Generally speaking, the classic Anglo/Francan/Germanic knight doesn’t exist in Druthal or Maradaine. It’s a trope that doesn’t fit with the worldbuilding I’ve done, despite it’s longstanding place in the genre. Don’t get me wrong, I like a good full-plate clad knight thundering on his horse as much as the next guy. But it’s not something I’m interested in putting here.
That said, I do have two elite warrior orders in Druthal, neither of which fit the traditional “knight” model. (There are also various elite orders in other cultures throughout the world– it is a common trope for a reason.) However, on some level, I’m dissatisfied with these two orders.
Conceptually, I still like them. On a basic level, they represent two sides of the same coin. One specializes in offensive combat; the other, defensive. It’s the defensive order that is the focus of Way of the Shield, with the main character a fledgling member of the order.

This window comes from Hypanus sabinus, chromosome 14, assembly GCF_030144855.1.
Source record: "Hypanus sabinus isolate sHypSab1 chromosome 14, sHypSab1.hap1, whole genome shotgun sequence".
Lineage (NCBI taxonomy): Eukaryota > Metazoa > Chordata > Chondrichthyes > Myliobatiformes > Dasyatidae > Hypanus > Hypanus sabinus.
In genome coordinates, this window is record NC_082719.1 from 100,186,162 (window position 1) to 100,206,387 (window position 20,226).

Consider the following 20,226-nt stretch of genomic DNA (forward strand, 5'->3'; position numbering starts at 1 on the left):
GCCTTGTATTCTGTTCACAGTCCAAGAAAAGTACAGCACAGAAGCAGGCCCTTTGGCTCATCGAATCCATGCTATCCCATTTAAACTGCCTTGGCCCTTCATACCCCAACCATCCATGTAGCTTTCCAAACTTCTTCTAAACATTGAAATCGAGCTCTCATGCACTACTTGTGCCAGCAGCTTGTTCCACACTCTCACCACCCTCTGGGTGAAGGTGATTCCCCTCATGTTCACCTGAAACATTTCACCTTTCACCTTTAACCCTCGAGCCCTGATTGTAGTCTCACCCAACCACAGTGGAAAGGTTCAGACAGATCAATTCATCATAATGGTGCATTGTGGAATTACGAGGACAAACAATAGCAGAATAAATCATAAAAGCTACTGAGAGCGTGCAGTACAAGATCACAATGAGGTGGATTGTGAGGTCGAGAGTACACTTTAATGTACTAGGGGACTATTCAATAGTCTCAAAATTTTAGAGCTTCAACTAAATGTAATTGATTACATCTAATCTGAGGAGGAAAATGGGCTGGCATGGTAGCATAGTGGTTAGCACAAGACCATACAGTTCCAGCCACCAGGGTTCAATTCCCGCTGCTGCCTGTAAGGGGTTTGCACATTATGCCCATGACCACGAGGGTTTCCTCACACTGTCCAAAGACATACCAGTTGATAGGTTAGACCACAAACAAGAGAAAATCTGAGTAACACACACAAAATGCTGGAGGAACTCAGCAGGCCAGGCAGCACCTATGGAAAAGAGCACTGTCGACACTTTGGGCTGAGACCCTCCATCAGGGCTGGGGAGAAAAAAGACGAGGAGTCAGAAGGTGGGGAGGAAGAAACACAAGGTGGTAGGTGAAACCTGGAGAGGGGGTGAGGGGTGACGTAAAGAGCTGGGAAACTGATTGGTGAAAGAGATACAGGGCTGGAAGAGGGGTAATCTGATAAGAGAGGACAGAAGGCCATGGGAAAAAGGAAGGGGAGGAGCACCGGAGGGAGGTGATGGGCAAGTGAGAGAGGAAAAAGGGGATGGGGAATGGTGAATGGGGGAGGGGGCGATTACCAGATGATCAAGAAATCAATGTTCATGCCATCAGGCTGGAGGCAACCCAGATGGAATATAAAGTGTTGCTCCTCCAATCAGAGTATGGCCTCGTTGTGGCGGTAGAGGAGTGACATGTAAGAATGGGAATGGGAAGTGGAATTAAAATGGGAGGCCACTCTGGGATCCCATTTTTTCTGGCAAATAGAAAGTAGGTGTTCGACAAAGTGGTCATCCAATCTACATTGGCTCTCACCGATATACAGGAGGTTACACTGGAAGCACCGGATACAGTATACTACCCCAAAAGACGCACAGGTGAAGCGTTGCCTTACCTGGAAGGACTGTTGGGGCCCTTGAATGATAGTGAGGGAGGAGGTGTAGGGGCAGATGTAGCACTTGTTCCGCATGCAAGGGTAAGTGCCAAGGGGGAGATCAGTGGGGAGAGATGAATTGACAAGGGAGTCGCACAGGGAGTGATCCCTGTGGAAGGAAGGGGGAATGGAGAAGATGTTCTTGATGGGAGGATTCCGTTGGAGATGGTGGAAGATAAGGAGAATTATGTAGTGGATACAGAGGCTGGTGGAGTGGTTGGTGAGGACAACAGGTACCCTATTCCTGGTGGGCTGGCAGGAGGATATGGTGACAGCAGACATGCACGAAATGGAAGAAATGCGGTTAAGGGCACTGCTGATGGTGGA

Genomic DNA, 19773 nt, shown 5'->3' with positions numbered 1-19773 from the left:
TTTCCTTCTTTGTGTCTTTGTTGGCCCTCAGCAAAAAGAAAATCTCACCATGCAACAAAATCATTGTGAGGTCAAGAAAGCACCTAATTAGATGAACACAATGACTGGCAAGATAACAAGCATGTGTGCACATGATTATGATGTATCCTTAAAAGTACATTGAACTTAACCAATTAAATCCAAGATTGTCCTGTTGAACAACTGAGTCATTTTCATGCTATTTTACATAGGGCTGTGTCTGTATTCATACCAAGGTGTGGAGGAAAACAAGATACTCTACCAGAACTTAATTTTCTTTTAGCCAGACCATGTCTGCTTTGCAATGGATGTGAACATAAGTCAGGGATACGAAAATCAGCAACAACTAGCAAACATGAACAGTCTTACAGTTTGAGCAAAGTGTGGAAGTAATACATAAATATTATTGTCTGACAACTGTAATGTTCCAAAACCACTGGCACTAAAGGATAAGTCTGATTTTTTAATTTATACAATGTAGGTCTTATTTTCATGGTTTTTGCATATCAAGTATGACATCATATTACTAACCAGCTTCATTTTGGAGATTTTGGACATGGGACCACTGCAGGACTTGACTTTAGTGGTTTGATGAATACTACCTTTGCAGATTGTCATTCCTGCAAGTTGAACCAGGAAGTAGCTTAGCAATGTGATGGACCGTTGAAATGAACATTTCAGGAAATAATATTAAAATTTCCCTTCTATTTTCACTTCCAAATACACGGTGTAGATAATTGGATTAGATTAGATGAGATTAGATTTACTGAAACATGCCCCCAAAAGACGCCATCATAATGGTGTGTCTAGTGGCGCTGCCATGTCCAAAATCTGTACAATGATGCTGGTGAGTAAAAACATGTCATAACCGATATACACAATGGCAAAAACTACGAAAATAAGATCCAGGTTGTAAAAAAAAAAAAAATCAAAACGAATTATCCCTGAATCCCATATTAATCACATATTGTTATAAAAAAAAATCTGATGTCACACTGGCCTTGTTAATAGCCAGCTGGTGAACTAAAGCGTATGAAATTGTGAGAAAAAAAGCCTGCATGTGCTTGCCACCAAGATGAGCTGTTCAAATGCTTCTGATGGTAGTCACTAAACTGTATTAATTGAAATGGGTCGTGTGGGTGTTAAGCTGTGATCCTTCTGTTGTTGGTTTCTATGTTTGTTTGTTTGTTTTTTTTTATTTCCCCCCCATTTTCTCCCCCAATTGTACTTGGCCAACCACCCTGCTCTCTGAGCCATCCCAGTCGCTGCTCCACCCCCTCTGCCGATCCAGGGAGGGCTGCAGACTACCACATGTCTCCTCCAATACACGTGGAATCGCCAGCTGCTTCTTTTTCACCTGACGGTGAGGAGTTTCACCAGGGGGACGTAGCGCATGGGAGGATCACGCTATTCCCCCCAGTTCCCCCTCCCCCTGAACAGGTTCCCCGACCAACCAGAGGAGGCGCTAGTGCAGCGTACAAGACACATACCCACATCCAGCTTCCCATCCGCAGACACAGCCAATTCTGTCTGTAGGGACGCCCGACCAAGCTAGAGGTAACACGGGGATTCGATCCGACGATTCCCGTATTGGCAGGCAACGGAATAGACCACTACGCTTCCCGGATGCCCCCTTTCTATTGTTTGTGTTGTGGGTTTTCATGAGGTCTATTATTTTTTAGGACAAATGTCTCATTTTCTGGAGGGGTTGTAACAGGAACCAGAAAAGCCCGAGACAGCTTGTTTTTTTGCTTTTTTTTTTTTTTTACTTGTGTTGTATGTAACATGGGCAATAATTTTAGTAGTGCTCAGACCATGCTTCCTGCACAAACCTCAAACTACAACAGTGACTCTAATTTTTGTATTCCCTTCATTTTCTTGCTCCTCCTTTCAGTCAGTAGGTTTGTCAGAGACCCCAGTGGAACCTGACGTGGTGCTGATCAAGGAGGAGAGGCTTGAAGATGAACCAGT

Also, since Druthal as of 1215 has a centralized government and a standing army, an organization of specialized warriors with no direct accountability to that government becomes problematic. The orders still stand, mostly out of tradition, but their roles in society have become obsolete. This obsolescence is a key factor in Way of the Shield as well. Dayne believes in the order, but he sees that others around him are using it more as a political stepping stone. Successfully joining the order offers a lot of social mobility. Dayne is the son of a horsegroom, and now he can rub elbows with nobles and parliamentarians.
So, what’s my problem? The names of the orders.